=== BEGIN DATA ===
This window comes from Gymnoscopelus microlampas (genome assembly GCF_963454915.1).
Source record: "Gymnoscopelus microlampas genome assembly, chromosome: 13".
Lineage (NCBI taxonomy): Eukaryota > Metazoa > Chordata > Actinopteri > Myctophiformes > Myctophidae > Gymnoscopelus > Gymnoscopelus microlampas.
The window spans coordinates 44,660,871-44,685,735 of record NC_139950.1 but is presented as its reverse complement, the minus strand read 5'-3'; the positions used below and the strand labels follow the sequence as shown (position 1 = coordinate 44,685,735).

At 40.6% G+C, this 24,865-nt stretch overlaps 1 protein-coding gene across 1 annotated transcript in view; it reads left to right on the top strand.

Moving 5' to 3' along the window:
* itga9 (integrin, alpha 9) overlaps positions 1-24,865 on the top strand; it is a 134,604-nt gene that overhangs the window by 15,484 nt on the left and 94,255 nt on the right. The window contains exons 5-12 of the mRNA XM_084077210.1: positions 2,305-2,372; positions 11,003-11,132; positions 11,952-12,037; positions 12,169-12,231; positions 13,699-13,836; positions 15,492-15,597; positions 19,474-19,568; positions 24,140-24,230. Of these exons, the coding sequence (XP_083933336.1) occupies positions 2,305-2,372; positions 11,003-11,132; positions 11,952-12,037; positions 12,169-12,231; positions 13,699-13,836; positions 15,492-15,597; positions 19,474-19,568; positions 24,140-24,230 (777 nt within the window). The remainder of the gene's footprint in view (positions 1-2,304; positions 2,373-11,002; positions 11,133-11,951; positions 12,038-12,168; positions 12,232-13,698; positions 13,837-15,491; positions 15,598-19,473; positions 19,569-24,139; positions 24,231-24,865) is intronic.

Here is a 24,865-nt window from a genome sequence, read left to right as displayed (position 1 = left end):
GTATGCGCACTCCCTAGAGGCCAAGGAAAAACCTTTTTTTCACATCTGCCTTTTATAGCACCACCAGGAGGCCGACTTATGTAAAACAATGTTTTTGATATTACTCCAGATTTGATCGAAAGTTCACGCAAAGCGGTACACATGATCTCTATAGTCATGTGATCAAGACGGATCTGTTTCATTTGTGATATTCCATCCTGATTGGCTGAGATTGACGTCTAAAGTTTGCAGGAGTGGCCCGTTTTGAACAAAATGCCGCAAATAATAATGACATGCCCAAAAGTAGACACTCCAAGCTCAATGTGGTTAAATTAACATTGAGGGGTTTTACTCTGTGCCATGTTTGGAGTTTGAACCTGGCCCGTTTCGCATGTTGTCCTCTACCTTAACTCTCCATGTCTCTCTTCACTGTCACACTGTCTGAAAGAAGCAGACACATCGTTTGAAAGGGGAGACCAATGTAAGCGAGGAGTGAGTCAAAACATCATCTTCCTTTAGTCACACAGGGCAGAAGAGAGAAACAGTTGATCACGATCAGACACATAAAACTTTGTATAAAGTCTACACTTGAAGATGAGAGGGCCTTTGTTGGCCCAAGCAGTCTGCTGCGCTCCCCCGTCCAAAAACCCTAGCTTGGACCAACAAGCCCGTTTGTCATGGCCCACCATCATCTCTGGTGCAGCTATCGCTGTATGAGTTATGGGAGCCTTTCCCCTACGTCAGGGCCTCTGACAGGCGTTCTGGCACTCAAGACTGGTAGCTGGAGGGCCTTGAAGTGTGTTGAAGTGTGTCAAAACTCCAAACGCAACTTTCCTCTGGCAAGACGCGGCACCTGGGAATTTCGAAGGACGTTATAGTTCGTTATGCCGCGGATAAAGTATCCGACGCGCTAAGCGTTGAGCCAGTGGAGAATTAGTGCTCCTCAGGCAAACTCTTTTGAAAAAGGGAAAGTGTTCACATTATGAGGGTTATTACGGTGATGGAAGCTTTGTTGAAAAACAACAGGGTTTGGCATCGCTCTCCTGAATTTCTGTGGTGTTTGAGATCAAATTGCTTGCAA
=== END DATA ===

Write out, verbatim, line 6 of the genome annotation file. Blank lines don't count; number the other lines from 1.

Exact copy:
Moving 5' to 3' along the window: